• Being a high-efficiency but fairly costly to install alternative, it is advantageous to use the current “Canada Greener Homes Initiative.” It can provide up to $6,500 to replace your current furnace and air conditioning system. 
    • You can switch only the air conditioning component if your furnace is newer (and compatible with the air conditioner component). 
  • Call us for more information about this government incentive. We can explain what you need to know.
  • Expect to pay around $10,000 – $18,000 for this system. (less, with the current incentive discount)
  • See some of our heat pumps here (scroll to the bottom of the page).

 

 

Geothermal Air Conditioning Systems:

Geothermal uses the earth’s insulative properties to heat and cool your home.

  • The setup cost is significant.
  • However, the efficiency in terms of energy use is extremely high.
  • Geothermal circulates water (in pipes under the ground) through a heat pump to heat or cool your home.
  • As with an air source heat pump, a hybrid system uses a traditional heat source when the outdoor temperature drops below a certain level. This makes this system work well in our cooler winter climate.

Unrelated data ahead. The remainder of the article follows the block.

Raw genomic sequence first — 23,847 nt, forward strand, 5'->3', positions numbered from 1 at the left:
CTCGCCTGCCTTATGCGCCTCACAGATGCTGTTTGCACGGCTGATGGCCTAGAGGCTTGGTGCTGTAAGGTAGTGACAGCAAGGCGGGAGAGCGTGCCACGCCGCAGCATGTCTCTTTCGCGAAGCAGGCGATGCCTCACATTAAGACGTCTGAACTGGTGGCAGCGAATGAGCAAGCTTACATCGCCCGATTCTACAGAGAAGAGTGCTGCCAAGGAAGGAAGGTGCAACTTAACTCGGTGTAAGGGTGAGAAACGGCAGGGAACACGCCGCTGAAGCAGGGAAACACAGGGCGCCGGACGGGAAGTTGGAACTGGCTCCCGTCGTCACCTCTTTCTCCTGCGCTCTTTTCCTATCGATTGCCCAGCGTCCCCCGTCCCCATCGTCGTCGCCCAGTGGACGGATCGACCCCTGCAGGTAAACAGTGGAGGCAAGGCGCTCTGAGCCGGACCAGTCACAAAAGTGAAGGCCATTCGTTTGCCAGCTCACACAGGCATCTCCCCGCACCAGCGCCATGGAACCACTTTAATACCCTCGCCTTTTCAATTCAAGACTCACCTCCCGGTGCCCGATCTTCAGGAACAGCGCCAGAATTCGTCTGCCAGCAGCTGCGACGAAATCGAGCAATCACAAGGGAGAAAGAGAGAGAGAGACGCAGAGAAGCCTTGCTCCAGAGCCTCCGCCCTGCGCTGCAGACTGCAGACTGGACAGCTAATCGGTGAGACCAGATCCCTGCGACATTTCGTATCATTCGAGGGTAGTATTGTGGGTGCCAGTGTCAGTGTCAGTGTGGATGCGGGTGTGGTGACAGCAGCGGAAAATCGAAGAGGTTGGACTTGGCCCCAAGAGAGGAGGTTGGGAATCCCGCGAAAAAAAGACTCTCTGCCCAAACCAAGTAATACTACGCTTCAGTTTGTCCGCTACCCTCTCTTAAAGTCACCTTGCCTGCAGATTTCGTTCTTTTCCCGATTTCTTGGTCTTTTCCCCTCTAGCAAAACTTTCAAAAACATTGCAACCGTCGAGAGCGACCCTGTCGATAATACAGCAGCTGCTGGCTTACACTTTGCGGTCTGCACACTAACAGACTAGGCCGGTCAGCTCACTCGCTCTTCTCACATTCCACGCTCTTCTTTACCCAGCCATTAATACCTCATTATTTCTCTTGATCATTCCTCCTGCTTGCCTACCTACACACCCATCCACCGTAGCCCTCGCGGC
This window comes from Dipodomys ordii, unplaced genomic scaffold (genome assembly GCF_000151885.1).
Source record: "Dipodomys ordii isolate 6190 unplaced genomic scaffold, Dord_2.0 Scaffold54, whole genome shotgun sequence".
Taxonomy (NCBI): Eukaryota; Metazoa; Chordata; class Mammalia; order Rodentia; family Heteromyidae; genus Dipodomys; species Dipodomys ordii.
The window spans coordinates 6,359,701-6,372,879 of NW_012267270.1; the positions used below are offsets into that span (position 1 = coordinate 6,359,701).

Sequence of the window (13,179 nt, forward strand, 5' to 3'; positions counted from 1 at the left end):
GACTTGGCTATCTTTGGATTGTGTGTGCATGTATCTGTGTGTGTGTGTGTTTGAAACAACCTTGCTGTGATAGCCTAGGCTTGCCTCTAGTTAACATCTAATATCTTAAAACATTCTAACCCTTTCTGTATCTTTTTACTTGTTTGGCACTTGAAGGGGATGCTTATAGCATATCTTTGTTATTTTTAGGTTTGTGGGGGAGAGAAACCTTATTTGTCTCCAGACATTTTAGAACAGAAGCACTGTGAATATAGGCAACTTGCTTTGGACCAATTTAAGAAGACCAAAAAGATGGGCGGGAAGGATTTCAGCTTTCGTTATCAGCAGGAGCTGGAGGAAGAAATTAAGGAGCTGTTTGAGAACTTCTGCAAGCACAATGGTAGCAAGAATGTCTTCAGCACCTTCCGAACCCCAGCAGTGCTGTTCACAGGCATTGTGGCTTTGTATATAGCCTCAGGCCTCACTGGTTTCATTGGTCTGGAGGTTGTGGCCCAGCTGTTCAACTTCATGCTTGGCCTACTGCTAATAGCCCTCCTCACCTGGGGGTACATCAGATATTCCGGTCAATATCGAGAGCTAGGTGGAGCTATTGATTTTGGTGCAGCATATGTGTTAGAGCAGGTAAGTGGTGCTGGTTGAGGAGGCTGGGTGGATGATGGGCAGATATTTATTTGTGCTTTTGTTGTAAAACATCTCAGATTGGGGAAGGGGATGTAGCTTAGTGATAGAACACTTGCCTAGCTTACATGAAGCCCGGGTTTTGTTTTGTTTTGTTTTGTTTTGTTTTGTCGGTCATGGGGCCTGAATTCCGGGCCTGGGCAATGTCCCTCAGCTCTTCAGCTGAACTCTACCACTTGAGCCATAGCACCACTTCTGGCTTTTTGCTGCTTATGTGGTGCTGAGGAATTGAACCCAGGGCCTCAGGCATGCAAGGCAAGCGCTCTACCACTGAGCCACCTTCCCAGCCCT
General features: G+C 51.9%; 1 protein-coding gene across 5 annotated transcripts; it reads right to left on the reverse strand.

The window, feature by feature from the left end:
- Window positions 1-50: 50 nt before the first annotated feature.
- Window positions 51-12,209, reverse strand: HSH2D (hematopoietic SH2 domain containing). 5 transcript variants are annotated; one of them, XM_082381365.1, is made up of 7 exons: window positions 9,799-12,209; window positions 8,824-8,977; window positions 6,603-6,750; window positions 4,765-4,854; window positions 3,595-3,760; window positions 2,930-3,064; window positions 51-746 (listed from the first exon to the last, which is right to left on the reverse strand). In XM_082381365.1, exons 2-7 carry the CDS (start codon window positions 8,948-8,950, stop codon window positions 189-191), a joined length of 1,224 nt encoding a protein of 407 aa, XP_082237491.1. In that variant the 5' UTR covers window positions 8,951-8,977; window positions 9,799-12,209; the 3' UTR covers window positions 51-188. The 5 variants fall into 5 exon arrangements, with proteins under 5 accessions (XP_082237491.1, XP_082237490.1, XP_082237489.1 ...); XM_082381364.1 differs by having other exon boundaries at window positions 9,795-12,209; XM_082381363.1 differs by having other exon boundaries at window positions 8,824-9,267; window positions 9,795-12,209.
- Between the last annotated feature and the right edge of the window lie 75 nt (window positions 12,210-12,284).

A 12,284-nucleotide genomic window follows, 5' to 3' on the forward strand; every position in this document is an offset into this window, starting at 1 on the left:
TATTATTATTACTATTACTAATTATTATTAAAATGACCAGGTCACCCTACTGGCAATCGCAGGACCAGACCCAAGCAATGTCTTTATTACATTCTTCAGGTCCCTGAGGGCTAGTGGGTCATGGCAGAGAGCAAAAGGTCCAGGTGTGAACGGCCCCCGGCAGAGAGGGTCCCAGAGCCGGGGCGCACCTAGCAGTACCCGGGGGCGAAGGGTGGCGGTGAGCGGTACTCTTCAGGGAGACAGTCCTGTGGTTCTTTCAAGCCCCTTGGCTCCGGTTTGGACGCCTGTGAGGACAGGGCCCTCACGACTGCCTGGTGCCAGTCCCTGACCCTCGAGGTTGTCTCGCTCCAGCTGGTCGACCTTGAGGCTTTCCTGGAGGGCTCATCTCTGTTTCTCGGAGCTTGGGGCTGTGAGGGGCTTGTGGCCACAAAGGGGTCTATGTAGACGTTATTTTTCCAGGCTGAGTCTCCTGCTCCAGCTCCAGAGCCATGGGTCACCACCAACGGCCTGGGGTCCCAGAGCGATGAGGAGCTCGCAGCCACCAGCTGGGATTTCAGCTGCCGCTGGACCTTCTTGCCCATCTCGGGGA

The following are traditional cooling systems that require house ducts and room vents:

Heating, Ventilation, and Air Conditioning (HVAC) Systems: 

Using your existing house ductwork, furnace and exterior AC unit, the HVAC system heats and cools the rooms of your house or building.

  • The term HVAC, Heating, Ventilation, and Air Conditioning) refers to purchasing a system that includes the furnace and the air conditioner. Either component can be replaced as long as compatibility of the units exists) 
  • A homeowner uses a programmable thermostat on the home’s main level to set efficient heating and cooling.
  • The interior component is the furnace, air handler, ductwork, and thermostat.
  • The exterior component is the air conditioner, condenser and compressor.